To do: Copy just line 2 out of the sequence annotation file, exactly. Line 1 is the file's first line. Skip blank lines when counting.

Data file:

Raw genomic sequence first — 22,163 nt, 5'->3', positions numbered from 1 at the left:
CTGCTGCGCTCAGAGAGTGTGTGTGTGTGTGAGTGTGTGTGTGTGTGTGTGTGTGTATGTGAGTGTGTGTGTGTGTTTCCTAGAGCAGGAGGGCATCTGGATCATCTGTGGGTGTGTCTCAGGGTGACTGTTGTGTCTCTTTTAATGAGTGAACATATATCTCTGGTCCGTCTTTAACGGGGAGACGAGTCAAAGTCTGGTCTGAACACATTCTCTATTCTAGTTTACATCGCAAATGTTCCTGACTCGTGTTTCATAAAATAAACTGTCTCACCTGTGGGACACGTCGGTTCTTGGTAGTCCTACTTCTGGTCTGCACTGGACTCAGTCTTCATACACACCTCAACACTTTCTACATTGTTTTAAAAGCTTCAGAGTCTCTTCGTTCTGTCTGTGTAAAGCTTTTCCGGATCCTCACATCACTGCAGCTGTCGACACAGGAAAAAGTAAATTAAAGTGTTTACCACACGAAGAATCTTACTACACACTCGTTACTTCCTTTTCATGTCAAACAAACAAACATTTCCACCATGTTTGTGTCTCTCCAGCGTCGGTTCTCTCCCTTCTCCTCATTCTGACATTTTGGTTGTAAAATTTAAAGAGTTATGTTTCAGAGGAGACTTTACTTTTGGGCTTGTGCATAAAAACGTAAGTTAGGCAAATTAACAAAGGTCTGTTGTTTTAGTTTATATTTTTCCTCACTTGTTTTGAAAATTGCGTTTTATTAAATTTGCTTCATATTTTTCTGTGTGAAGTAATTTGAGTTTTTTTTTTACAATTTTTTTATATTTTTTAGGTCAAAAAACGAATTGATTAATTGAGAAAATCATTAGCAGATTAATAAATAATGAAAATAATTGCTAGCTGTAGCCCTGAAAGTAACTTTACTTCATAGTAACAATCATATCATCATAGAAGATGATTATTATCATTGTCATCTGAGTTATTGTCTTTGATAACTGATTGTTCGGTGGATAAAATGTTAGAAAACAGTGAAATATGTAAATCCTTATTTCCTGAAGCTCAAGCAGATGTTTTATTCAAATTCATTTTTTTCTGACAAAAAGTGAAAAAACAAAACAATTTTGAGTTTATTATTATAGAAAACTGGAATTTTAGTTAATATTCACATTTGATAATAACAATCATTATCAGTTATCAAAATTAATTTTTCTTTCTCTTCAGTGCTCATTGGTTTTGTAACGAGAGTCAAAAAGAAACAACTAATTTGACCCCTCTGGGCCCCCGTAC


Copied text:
CTGCTGCGCTCAGAGAGTGTGTGTGTGTGTGAGTGTGTGTGTGTGTGTGTGTGTGTATGTGAGTGTGTGTGTGTGTTTCCTAGAGCAGGAGGGCATCTGGATCATCTGTGGGTGTGTCTCAGGGTGACTGTTGTGTCTCTTTTAATGAGTGAACATATATCTCTGGTCCGTCTTTAACGGGGAGACGAGTCAAAGTCTGGTCTGAACACATTCTCTATTCTAGTTTACATCGCAAATGTTCCTGACTCGTGTTTCATAAAATAAACTGTCTCACCTGTGGGACACGTCGGTTCTTGGTAGTCCTACTTCTGGTCTGCACTGGACTCAGTCTTCATACACACCTCAACACTTTCTACATTGTTTTAAAAGCTTCAGAGTCTCTTCGTTCTGTCTGTGTAAAGCTTTTCCGGATCCTCACATCACTGCAGCTGTCGACACAGGAAAAAGTAAATTAAAGTGTTTACCACACGAAGAATCTTACTACACACTCGTTACTTCCTTTTCATGTCAAACAAACAAACATTTCCACCATGTTTGTGTCTCTCCAGCGTCGGTTCTCTCCCTTCTCCTCATTCTGACATTTTGGTTGTAAAATTTAAAGAGTTATGTTTCAGAGGAGACTTTACTTTTGGGCTTGTGCATAAAAACGTAAGTTAGGCAAATTAACAAAGGTCTGTTGTTTTAGTTTATATTTTTCCTCACTTGTTTTGAAAATTGCGTTTTATTAAATTTGCTTCATATTTTTCTGTGTGAAGTAATTTGAGTTTTTTTTTTACAATTTTTTTATATTTTTTAGGTCAAAAAACGAATTGATTAATTGAGAAAATCATTAGCAGATTAATAAATAATGAAAATAATTGCTAGCTGTAGCCCTGAAAGTAACTTTACTTCATAGTAACAATCATATCATCATAGAAGATGATTATTATCATTGTCATCTGAGTTATTGTCTTTGATAACTGATTGTTCGGTGGATAAAATGTTAGAAAACAGTGAAATATGTAAATCCTTATTTCCTGAAGCTCAAGCAGATGTTTTATTCAAATTCATTTTTTTCTGACAAAAAGTGAAAAAACAAAACAATTTTGAGTTTATTATTATAGAAAACTGGAATTTTAGTTAATATTCACATTTGATAATAACAATCATTATCAGTTATCAAAATTAATTTTTCTTTCTCTTCAGTGCTCATTGGTTTTGTAACGAGAGTCAAAAAGAAACAACTAATTTGACCCCTCTGGGCCCCCGTAC